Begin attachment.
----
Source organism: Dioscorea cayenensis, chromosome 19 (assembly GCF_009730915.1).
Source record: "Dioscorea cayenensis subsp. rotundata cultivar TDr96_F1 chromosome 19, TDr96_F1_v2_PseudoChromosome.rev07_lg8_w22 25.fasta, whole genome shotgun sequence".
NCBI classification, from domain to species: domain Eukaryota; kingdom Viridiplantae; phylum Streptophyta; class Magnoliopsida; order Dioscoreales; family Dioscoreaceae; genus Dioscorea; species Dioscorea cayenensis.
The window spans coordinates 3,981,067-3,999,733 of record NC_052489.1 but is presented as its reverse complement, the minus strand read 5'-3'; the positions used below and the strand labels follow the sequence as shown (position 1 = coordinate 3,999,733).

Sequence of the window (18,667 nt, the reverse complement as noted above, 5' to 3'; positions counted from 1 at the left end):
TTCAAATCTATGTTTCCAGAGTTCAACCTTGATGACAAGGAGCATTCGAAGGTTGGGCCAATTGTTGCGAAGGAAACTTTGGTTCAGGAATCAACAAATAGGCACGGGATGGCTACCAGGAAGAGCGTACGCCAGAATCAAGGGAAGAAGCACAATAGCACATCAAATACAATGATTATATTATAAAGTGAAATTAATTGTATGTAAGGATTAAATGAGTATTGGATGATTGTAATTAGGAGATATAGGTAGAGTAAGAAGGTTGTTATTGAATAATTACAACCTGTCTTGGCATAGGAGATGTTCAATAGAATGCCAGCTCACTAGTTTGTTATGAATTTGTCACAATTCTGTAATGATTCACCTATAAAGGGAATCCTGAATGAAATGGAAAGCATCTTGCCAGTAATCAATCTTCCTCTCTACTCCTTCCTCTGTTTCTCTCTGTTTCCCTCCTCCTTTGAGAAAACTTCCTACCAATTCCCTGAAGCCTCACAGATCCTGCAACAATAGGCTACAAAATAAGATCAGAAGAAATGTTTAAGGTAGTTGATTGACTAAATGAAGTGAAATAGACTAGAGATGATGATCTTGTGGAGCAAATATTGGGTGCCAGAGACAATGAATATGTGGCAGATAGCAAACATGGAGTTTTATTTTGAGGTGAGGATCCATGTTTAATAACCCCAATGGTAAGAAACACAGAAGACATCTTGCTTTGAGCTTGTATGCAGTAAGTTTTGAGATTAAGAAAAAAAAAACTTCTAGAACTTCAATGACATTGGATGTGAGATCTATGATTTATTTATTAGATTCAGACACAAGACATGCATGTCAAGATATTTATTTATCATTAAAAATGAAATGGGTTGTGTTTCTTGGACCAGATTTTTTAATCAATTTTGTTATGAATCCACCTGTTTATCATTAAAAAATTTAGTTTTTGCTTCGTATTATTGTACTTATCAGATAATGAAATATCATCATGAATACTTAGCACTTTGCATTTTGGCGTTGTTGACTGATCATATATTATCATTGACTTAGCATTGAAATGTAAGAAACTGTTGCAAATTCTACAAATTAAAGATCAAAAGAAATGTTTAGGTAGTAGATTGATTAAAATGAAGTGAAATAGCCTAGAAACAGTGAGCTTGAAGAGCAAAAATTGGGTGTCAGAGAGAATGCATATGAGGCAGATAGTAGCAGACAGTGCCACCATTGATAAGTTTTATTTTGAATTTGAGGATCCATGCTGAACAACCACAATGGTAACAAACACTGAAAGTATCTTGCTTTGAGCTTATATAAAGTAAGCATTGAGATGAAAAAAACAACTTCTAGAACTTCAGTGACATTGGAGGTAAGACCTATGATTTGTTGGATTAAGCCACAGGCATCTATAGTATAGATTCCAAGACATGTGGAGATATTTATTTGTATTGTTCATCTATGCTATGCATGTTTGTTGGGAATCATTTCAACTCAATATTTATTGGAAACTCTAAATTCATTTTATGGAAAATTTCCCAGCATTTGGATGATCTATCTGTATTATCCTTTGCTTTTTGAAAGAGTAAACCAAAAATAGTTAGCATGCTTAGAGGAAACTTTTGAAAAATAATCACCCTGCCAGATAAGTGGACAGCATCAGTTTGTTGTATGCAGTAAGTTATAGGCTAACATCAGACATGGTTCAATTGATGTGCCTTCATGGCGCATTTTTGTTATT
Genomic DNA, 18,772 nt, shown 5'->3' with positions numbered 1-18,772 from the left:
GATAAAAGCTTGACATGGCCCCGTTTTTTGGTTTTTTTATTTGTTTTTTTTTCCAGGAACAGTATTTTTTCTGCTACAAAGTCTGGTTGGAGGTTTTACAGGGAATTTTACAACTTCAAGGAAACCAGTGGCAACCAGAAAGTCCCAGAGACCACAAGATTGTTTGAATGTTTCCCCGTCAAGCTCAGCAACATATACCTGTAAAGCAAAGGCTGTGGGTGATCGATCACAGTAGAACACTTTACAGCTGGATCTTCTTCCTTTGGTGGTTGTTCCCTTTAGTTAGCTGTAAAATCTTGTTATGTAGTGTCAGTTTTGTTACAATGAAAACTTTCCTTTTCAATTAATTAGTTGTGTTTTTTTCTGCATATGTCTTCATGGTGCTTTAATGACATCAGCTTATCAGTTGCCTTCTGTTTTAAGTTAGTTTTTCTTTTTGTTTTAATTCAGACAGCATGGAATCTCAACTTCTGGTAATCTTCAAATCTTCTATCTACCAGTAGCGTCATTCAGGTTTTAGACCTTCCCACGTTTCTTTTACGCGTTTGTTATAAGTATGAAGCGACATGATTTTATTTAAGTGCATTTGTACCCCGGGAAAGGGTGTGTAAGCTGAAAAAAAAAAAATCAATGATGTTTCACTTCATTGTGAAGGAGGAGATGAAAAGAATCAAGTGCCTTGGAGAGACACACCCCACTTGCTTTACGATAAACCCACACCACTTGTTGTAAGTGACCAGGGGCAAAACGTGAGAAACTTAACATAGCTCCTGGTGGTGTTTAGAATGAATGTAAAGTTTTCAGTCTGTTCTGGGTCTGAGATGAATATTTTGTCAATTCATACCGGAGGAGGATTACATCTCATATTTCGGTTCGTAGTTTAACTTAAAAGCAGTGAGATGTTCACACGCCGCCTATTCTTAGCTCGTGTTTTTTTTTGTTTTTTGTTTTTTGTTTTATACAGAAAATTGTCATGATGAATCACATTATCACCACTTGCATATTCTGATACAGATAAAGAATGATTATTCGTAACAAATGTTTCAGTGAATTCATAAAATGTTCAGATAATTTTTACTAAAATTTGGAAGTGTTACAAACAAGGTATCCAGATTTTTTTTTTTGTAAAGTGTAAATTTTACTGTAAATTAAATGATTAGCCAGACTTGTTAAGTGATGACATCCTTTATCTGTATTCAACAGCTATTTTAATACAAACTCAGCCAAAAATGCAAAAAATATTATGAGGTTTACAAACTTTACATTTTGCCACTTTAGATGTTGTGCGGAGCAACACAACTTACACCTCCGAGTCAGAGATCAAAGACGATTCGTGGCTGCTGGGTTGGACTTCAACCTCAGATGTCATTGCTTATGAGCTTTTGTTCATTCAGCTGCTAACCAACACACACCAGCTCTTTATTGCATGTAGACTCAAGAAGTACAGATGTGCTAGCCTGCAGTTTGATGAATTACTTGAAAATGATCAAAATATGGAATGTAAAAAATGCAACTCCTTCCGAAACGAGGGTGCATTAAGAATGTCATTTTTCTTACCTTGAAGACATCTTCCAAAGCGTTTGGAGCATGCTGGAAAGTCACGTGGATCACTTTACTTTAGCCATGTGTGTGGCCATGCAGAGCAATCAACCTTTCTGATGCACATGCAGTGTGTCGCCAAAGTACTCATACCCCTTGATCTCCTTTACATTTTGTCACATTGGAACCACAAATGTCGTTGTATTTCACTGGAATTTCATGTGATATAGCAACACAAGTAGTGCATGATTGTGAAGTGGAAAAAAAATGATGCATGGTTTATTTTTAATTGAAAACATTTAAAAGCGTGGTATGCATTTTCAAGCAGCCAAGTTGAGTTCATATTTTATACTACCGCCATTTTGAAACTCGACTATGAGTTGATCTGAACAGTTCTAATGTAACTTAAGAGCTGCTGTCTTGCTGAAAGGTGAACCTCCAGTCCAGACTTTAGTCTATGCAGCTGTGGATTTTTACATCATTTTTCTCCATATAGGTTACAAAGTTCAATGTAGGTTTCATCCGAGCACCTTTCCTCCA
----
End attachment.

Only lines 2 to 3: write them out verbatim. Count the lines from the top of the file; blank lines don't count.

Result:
Source record: "Dioscorea cayenensis subsp. rotundata cultivar TDr96_F1 chromosome 19, TDr96_F1_v2_PseudoChromosome.rev07_lg8_w22 25.fasta, whole genome shotgun sequence".
NCBI classification, from domain to species: domain Eukaryota; kingdom Viridiplantae; phylum Streptophyta; class Magnoliopsida; order Dioscoreales; family Dioscoreaceae; genus Dioscorea; species Dioscorea cayenensis.